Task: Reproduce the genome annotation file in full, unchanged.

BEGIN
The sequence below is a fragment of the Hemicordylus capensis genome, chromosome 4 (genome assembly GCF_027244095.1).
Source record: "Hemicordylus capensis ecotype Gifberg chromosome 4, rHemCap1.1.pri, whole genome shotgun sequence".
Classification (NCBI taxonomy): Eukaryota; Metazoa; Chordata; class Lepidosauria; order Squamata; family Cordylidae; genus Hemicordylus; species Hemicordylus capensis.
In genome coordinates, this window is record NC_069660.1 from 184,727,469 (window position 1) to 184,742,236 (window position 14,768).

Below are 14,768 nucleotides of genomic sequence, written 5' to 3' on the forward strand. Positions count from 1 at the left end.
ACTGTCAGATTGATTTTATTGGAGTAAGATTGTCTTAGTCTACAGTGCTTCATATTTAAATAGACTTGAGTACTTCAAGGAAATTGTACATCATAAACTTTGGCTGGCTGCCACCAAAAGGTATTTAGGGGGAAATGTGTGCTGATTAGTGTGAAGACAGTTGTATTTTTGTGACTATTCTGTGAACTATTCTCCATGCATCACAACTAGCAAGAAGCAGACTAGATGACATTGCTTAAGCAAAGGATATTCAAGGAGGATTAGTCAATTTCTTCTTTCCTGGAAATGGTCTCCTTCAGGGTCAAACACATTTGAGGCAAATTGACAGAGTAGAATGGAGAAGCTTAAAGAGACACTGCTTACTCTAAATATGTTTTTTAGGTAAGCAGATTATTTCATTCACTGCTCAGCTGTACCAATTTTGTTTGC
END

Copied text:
The sequence below is a fragment of the Hemicordylus capensis genome, chromosome 4 (genome assembly GCF_027244095.1).
Source record: "Hemicordylus capensis ecotype Gifberg chromosome 4, rHemCap1.1.pri, whole genome shotgun sequence".
Classification (NCBI taxonomy): Eukaryota; Metazoa; Chordata; class Lepidosauria; order Squamata; family Cordylidae; genus Hemicordylus; species Hemicordylus capensis.
In genome coordinates, this window is record NC_069660.1 from 184,727,469 (window position 1) to 184,742,236 (window position 14,768).

Below are 14,768 nucleotides of genomic sequence, written 5' to 3' on the forward strand. Positions count from 1 at the left end.
ACTGTCAGATTGATTTTATTGGAGTAAGATTGTCTTAGTCTACAGTGCTTCATATTTAAATAGACTTGAGTACTTCAAGGAAATTGTACATCATAAACTTTGGCTGGCTGCCACCAAAAGGTATTTAGGGGGAAATGTGTGCTGATTAGTGTGAAGACAGTTGTATTTTTGTGACTATTCTGTGAACTATTCTCCATGCATCACAACTAGCAAGAAGCAGACTAGATGACATTGCTTAAGCAAAGGATATTCAAGGAGGATTAGTCAATTTCTTCTTTCCTGGAAATGGTCTCCTTCAGGGTCAAACACATTTGAGGCAAATTGACAGAGTAGAATGGAGAAGCTTAAAGAGACACTGCTTACTCTAAATATGTTTTTTAGGTAAGCAGATTATTTCATTCACTGCTCAGCTGTACCAATTTTGTTTGC